An age-old problem, unhealthy workplace competition between women, has many people wondering why are women so mean to each other and is there anything that can be done to change this behavior.
Unhealthy competition in the workplace and how to deal with it
In trying to discover if unhealthy competition in the workplace between women has an evolutionary component or it’s a learned behavior we contacted Tracy Vaillaincourt, Ph.D., who has been researching for years bullying across the lifespan (including bullying in the workplace.) Dr. Vaillaincourt is a Professor and Canada Research Chair, Children’s Mental Health and Violence Prevention at McMaster University in Ottawa, Canada. Her research interests include indirect/relational aggression, (including women aggression against other women,) development of aggression, social status and others. She’s the perfect person to help us answer the question “why are women so mean to each other?” and to figure out ways to deal of unhealthy competition in the workplace.
How women aggression against other women gets started
You have dedicated a lot of your research to bullying and to the answer to the eternal question: Why are women so mean to each other? Why the interest?
The way girls and women treat each other has a profound impact on their health and well being. Studies have shown that girls and women are particularly sensitive to ostracism, incivility, and the like, especially when it is directed at them by another female. My interest stems from witnessing girls and women behaving poorly toward each other and wanting this reality to be different.
Does women aggression against other women start in the playground? Or does it develop later in life?
Females begin using aggression early in life. In fact, we have data from 2 and 3 year olds showing that they withdraw love and affection from caregivers when they are angry— an early form of the ‘silent treatment’. The type of aggression girls and women use, termed indirect aggression, continues to be employed throughout the lifespan.
Is there an evolutionary component to female bullying?
I do think there is an evolutionary component to it. One reason I think this is because indirect aggression is used by girls and women across the world, even though they come from very different cultural backgrounds.
Why are women so mean to each other and the research behind it
What are some of the highlights of the research you’ve done in the last ten years on the topic of why are women so mean to each other?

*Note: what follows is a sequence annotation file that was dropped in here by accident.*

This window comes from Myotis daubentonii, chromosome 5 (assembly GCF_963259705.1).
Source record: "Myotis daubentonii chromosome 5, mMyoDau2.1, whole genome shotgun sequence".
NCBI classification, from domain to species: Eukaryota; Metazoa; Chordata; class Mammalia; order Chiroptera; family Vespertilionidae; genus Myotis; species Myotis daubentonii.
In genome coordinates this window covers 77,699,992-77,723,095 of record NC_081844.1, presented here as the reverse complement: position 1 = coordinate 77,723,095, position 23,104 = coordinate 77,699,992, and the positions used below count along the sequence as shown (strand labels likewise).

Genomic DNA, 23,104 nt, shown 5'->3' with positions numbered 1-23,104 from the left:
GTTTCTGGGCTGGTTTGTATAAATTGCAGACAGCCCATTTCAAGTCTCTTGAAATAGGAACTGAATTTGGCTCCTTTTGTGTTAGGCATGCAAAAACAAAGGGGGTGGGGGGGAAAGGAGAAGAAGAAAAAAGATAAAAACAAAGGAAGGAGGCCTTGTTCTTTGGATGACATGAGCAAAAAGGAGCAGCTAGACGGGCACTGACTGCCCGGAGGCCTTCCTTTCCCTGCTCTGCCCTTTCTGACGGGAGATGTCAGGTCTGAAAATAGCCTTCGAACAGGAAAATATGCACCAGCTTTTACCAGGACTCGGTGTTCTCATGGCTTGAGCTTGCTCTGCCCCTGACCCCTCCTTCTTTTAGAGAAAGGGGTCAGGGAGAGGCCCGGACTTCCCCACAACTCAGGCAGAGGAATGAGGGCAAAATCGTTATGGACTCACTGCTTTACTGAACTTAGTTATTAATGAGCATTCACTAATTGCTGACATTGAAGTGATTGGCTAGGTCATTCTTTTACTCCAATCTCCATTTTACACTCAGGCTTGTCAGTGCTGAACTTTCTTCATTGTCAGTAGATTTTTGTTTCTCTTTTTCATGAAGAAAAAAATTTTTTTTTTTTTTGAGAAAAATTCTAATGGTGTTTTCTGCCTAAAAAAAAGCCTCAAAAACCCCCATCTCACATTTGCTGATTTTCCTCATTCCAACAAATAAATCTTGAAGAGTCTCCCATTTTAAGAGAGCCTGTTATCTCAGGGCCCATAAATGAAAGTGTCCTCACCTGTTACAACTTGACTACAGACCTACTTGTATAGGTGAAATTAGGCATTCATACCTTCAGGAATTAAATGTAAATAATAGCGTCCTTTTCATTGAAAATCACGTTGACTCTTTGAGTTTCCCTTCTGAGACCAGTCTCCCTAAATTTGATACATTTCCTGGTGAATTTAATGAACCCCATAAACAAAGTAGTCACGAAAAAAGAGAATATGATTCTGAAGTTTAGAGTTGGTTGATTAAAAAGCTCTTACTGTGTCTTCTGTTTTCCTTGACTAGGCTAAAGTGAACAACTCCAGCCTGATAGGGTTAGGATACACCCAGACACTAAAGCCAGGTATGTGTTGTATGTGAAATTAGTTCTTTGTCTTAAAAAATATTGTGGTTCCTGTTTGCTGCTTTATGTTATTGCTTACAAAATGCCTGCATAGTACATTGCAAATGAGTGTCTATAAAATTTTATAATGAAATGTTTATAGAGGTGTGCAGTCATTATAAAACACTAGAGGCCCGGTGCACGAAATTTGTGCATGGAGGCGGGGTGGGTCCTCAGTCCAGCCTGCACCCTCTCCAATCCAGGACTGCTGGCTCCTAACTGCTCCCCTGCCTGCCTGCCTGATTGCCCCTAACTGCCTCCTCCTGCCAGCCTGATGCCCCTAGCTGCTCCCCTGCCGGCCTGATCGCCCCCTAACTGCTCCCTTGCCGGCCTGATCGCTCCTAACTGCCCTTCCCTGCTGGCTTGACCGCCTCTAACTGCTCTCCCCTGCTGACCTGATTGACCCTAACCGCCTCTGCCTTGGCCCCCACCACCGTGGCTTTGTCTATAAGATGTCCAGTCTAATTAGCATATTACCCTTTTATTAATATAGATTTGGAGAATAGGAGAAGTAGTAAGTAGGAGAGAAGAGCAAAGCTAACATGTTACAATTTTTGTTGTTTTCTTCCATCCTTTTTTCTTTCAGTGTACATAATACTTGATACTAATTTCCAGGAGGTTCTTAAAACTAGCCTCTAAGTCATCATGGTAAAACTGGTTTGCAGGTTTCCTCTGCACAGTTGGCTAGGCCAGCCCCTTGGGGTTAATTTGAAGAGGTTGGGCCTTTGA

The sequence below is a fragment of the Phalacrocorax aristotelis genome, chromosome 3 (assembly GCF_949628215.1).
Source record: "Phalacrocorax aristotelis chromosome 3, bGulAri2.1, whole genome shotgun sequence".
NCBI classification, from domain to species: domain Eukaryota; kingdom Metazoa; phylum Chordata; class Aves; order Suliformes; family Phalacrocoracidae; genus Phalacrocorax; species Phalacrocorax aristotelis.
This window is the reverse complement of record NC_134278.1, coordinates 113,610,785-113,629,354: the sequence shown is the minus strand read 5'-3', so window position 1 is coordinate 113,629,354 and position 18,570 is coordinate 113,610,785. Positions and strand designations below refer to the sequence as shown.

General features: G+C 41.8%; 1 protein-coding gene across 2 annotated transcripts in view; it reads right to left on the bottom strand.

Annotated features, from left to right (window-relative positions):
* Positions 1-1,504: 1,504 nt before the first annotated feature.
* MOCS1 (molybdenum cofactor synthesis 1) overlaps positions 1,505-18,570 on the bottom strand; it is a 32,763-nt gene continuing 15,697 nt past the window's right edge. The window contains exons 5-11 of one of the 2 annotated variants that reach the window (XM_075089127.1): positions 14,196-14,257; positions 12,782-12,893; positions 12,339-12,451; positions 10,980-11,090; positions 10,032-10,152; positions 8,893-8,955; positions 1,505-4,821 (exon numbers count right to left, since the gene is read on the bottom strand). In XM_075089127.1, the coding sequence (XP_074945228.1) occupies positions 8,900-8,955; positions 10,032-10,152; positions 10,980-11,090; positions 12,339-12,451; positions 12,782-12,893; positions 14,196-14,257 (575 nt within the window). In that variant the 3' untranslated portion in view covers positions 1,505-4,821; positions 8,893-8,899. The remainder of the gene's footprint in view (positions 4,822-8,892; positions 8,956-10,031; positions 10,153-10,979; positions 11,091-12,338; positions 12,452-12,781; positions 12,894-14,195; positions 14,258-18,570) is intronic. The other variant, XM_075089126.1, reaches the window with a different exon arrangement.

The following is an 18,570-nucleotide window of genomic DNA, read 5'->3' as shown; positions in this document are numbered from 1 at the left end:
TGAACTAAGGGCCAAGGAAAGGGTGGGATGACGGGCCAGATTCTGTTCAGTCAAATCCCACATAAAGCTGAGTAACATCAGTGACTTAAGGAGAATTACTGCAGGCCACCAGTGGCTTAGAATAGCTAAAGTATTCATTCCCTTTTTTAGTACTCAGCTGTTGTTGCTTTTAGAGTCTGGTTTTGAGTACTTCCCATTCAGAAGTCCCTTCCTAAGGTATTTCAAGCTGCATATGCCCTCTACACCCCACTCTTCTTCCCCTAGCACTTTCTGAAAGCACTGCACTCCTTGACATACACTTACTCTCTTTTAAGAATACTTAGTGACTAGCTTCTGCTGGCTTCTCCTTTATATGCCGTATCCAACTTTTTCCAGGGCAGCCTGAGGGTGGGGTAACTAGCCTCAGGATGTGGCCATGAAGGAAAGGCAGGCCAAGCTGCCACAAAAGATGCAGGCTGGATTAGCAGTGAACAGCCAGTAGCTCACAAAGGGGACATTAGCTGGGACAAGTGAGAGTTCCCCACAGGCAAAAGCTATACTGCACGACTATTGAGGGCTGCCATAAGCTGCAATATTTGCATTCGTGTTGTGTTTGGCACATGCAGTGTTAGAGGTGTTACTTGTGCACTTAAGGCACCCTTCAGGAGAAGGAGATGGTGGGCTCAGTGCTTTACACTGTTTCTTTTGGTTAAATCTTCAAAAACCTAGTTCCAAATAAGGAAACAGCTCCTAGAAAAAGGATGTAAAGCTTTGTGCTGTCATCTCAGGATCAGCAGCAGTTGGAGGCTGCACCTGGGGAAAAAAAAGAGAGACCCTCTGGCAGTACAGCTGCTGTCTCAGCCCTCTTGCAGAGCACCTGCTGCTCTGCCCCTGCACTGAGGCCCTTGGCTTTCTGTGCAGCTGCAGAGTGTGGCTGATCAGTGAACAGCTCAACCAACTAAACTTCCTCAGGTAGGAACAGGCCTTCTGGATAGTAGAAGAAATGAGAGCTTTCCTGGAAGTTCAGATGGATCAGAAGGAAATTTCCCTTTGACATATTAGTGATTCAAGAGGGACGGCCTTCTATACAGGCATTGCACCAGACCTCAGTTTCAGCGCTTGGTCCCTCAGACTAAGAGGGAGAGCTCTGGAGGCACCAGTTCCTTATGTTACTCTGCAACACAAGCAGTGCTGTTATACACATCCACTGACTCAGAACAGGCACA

- Women are particularly intolerant of sexy peers.
- Women do not want their romantic partners to be friends with sexy women.
- The use of indirect aggression is found early in life and increases with age.
- The most powerful and popular girls in middle school and high school are also the ones nominated by peers as being the most indirectly aggressive. They also tend to be very attractive.
- Indirect aggression is linked to dating behavior—aggressive girls report having more boyfriends and more sexual experiences than their less aggressive peers.
Female bullying or women aggression against women: A psychological profile
What is the psychological profile of a woman who bullies other women?
There are many different types of women who bully others. I think the most common profile (and most vitriolic) is the very competitive and envious woman who has some sort of power that is derived either from her position in the workplace (e.g., supervisor) or from the way she interacts with her colleagues (e.g., has a lot of influence among her co-workers, is friends with the boss, is socially active, etc.). Having said this, women should be wary of competitive-envious women, as these women tend to be very toxic, especially if these traits are combined with narcissism.
Tips on dealing with unhealthy competition in the workplace
Do you have any recommendations for women who experience unhealthy competition in the workplace? For women who are bullied by other women at work?
Workplace bullying prevention programs often require employees to address their bullying concerns directly to their supervisors; which does not take into account that a lot of bullies are supervisors. Also, a lot of workplace bullying is within gender (women bullying women) and when this is mentioned to a male supervisor, it often gets dismissed as women just being ‘catty’ without recognizing the seriousness of the behavior. My suggestion for women being bullied by other women (or men) is to document everything. If possible, create alliances with other co-workers who can help defend you or be called to testify on your behalf if needed. Finally, find a sympathetic supervisor/manager and address the concern early on— before it becomes entrenched.
What are you working on now in terms of research?
I continue to examine bullying across the lifespan. I am currently interested in the links between dieting behavior and indirect aggression in girls and women, as well as the biological underpinnings of bullying.
You can reach Dr. Vaillancourt via:
- Twitter: tvaillancourt13
- Webpage: http://psych.mcmaster.ca/vaillancourt/home.html